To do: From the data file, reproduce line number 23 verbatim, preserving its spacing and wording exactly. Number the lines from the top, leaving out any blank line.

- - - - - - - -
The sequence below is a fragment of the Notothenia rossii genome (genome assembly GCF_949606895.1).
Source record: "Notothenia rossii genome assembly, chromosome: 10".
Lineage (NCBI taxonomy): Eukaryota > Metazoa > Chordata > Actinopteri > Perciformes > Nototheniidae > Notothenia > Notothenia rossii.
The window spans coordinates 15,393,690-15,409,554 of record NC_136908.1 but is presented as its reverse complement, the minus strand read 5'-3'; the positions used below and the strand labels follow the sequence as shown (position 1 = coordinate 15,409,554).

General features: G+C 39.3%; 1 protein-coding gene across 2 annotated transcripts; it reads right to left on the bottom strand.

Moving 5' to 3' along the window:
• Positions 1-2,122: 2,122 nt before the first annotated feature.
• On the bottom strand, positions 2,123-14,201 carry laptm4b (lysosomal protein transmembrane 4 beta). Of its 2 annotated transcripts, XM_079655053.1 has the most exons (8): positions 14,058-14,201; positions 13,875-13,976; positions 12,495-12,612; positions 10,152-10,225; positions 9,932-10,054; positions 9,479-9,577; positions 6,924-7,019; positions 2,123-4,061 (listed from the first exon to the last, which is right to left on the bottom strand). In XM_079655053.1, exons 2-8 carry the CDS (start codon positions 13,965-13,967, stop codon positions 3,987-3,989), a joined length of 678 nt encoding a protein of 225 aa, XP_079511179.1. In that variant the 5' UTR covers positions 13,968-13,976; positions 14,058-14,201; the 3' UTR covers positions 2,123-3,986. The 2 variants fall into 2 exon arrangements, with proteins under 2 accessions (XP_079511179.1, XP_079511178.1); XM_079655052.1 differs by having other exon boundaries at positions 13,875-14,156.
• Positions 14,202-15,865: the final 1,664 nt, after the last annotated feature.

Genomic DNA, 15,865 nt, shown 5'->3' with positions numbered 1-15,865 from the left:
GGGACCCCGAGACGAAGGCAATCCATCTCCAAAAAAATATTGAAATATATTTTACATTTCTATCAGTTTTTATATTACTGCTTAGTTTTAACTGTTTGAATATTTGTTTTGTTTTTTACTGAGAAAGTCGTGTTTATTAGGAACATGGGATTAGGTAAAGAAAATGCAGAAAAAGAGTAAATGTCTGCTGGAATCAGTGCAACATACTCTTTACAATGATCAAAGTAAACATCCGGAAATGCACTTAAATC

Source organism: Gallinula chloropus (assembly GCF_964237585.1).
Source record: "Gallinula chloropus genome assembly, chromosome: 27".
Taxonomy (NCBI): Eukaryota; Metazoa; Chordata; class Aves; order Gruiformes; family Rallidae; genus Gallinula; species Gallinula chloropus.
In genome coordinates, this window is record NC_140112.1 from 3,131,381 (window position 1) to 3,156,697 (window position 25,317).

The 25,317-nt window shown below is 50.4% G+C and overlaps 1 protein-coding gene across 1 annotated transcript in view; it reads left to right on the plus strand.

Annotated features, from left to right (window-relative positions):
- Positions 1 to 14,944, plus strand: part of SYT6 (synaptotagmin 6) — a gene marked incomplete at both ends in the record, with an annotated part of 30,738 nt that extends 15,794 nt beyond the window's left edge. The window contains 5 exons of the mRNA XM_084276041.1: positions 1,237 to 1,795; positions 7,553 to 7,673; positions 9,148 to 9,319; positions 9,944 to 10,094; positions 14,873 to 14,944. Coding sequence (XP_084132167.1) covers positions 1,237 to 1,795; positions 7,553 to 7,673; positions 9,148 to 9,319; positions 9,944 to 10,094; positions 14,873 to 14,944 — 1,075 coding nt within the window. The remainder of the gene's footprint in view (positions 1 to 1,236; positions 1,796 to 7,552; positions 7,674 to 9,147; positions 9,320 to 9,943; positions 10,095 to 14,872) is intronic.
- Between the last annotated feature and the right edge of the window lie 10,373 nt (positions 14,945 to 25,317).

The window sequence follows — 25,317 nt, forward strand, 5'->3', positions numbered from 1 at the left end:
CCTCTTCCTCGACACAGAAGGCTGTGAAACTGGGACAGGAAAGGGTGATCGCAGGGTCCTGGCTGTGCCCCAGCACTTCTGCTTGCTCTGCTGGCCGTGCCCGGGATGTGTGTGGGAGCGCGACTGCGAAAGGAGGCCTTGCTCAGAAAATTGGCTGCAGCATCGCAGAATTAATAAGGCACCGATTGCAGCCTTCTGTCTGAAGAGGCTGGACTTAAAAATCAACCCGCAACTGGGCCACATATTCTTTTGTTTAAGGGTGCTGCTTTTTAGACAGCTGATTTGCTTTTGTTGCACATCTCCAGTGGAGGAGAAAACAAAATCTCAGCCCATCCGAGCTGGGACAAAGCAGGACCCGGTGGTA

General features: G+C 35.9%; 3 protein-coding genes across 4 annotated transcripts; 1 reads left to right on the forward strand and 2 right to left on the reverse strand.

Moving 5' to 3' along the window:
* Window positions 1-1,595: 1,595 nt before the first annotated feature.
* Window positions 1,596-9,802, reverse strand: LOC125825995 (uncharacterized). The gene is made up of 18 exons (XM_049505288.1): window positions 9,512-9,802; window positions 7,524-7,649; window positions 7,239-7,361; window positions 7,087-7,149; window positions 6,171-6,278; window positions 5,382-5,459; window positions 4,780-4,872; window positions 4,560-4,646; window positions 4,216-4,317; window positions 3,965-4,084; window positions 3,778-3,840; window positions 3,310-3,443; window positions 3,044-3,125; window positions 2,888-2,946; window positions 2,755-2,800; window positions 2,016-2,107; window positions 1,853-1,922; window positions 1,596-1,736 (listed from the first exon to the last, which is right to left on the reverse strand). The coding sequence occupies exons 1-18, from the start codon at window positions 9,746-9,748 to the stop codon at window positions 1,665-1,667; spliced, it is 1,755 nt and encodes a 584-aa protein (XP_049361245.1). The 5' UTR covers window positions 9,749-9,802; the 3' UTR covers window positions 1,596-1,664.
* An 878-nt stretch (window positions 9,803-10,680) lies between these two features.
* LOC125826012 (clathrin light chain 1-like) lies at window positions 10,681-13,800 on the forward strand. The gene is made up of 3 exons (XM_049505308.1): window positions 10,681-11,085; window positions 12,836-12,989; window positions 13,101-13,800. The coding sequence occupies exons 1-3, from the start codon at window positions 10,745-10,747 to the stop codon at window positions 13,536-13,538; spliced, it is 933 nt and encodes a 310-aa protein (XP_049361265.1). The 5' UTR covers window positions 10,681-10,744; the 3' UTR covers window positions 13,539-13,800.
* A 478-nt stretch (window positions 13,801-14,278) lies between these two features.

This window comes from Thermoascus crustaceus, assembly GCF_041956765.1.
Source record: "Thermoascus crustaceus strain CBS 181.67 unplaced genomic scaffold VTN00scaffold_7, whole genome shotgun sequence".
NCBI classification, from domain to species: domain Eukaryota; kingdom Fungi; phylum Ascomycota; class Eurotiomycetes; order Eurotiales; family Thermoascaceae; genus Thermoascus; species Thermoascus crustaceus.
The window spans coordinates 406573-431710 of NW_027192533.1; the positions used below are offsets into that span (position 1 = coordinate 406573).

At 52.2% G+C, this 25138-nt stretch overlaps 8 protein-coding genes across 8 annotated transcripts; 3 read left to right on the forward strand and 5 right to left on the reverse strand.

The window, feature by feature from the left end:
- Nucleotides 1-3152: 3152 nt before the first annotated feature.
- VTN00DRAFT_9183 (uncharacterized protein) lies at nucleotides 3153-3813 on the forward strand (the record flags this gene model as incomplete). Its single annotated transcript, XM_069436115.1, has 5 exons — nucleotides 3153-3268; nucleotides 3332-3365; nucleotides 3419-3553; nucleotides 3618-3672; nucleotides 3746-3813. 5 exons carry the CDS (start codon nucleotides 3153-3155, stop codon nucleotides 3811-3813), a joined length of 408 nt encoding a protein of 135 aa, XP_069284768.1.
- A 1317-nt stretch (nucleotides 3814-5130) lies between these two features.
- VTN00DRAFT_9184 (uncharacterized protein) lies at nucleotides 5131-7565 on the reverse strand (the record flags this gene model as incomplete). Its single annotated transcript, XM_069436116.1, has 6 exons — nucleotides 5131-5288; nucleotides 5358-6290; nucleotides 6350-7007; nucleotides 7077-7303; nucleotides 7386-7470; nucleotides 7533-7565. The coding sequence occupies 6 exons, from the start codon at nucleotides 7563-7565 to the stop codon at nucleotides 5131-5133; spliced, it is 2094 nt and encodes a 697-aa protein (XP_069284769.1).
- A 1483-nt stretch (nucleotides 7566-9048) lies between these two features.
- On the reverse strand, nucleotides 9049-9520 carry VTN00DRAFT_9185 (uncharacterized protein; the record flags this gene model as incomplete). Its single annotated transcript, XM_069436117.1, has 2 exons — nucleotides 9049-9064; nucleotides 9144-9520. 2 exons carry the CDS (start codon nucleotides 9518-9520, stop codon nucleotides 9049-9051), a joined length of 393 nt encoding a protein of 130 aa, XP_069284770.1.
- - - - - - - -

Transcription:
Moving 5' to 3' along the window: